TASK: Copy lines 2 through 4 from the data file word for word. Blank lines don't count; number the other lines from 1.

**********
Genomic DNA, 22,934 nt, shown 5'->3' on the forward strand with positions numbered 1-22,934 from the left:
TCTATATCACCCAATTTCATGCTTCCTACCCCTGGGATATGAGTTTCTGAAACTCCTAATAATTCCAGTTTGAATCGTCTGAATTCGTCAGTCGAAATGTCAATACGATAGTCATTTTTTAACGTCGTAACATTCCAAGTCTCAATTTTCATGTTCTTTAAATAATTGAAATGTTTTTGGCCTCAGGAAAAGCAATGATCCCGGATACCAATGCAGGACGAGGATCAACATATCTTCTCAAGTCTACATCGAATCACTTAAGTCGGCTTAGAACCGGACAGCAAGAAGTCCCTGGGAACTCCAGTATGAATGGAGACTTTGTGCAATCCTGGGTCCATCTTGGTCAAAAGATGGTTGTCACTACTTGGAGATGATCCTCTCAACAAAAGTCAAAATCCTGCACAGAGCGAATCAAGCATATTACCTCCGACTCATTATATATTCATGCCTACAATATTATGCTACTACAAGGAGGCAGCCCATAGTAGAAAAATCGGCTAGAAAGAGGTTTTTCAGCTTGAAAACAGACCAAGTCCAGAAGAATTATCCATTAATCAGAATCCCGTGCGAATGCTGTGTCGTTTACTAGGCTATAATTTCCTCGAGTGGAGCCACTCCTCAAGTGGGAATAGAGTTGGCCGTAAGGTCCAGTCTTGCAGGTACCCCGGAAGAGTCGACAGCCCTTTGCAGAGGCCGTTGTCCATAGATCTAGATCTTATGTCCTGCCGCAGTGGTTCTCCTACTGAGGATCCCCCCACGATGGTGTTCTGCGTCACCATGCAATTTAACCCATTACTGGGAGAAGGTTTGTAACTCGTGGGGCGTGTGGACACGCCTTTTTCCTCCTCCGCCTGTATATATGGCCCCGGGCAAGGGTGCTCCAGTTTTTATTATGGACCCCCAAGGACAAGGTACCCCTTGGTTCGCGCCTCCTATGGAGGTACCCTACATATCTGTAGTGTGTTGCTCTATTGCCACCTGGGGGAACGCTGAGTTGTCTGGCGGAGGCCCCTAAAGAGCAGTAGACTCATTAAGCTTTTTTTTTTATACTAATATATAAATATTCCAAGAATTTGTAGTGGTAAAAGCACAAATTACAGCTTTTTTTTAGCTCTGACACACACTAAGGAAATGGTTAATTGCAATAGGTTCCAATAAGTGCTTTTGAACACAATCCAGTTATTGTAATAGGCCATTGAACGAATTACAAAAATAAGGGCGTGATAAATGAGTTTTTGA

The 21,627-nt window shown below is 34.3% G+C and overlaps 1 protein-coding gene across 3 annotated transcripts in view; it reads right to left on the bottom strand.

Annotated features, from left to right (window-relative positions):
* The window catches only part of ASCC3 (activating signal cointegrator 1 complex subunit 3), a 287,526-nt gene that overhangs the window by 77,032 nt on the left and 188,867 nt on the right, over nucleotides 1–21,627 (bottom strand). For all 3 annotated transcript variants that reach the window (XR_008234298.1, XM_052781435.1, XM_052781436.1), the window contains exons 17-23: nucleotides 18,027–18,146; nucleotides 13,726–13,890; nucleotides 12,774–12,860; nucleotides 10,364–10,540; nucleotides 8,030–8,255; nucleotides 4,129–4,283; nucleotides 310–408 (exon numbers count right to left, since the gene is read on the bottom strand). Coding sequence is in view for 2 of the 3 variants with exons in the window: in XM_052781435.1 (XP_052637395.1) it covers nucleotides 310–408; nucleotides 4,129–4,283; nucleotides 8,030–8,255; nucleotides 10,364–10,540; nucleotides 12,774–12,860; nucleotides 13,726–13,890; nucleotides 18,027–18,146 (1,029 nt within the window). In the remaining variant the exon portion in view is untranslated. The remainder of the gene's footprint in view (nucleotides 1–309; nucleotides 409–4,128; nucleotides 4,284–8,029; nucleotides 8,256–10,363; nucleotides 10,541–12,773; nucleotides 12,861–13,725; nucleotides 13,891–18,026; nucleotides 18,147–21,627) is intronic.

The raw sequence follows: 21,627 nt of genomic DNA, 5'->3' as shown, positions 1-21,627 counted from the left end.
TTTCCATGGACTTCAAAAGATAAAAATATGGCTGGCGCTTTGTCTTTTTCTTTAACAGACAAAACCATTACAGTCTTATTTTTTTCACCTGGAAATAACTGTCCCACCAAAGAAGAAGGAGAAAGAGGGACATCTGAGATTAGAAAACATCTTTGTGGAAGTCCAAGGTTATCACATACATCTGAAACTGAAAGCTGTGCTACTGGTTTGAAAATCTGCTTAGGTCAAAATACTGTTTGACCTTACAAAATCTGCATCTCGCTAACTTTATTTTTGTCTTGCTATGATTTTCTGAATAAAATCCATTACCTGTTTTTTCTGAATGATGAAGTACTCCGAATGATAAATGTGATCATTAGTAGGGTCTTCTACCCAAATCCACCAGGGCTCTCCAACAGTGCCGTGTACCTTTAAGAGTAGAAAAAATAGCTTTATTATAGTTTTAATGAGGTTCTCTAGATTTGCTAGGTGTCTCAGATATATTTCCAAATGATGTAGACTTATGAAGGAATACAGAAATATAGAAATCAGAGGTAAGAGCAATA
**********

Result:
TCTATATCACCCAATTTCATGCTTCCTACCCCTGGGATATGAGTTTCTGAAACTCCTAATAATTCCAGTTTGAATCGTCTGAATTCGTCAGTCGAAATGTCAATACGATAGTCATTTTTTAACGTCGTAACATTCCAAGTCTCAATTTTCATGTTCTTTAAATAATTGAAATGTTTTTGGCCTCAGGAAAAGCAATGATCCCGGATACCAATGCAGGACGAGGATCAACATATCTTCTCAAGTCTACATCGAATCACTTAAGTCGGCTTAGAACCGGACAGCAAGAAGTCCCTGGGAACTCCAGTATGAATGGAGACTTTGTGCAATCCTGGGTCCATCTTGGTCAAAAGATGGTTGTCACTACTTGGAGATGATCCTCTCAACAAAAGTCAAAATCCTGCACAGAGCGAATCAAGCATATTACCTCCGACTCATTATATATTCATGCCTACAATATTATGCTACTACAAGGAGGCAGCCCATAGTAGAAAAATCGGCTAGAAAGAGGTTTTTCAGCTTGAAAACAGACCAAGTCCAGAAGAATTATCCATTAATCAGAATCCCGTGCGAATGCTGTGTCGTTTACTAGGCTATAATTTCCTCGAGTGGAGCCACTCCTCAAGTGGGAATAGAGTTGGCCGTAAGGTCCAGTCTTGCAGGTACCCCGGAAGAGTCGACAGCCCTTTGCAGAGGCCGTTGTCCATAGATCTAGATCTTATGTCCTGCCGCAGTGGTTCTCCTACTGAGGATCCCCCCACGATGGTGTTCTGCGTCACCATGCAATTTAACCCATTACTGGGAGAAGGTTTGTAACTCGTGGGGCGTGTGGACACGCCTTTTTCCTCCTCCGCCTGTATATATGGCCCCGGGCAAGGGTGCTCCAGTTTTTATTATGGACCCCCAAGGACAAGGTACCCCTTGGTTCGCGCCTCCTATGGAGGTACCCTACATATCTGTAGTGTGTTGCTCTATTGCCACCTGGGGGAACGCTGAGTTGTCTGGCGGAGGCCCCTAAAGAGCAGTAGACTCATTAAGCTTTTTTTTTTATACTAATATATAAATATTCCAAGAATTTGTAGTGGTAAAAGCACAAATTACAGCTTTTTTTTAGCTCTGACACACACTAAGGAAATGGTTAATTGCAATAGGTTCCAATAAGTGCTTTTGAACACAATCCAGTTATTGTAATAGGCCATTGAACGAATTACAAAAATAAGGGCGTGATAAATGAGTTTTTGA

The 21,627-nt window shown below is 34.3% G+C and overlaps 1 protein-coding gene across 3 annotated transcripts in view; it reads right to left on the bottom strand.

Annotated features, from left to right (window-relative positions):